“What makes a public sphere intimate is an expectation that the consumers of its particular stuff already share a worldview and emotional knowledge that they have derived from a broadly common historical experience…” (viii)
So what makes that a vehicle of conformity?
“…A certain circularity structures an intimate public, therefore: its consumer participants are perceived to be marked by a commonly lived history; its narratives and things are deemed expressive of that history while also shaping its conventions of belonging; and, expressing the sensational, embodied experience of living as a certain kind of being in the world, it promises also to provide a better experience of social belonging…So, from a theoretical standpoint, an intimate public is a space of mediation in which the personal is refracted through the general, what’s salient for its consumers is that it is a place of recognition and reflection. In an intimate public sphere emotional contact, of a sort, is made” (viii, emphasis mine).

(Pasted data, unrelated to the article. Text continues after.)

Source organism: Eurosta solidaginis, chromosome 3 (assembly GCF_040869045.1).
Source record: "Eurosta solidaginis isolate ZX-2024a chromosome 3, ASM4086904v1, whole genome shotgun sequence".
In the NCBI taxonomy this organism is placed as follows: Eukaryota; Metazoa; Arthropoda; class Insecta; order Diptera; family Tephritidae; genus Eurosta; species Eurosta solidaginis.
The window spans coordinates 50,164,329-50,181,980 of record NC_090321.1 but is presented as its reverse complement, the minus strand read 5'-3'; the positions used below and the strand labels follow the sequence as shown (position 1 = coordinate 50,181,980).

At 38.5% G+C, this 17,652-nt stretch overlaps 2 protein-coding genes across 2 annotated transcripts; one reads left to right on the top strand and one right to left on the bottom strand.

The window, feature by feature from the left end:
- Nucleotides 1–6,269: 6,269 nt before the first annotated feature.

“…But from what I can tell, the feminine literary figures whom these scholars describe are defined so much by their desires for there to be a ground to stand on in the world as it exists that they remain, on the whole, committed to the normative permission of feminine fantasy as a ground–despite everything. The ground of mass normative fantasy is wobbly, a scene of bargaining for survival and jockeying for supremacy: but the cohabitation of critique, conventionality, and the commodity produces more movement within a space than toward being or wanting to be beyond it” (12).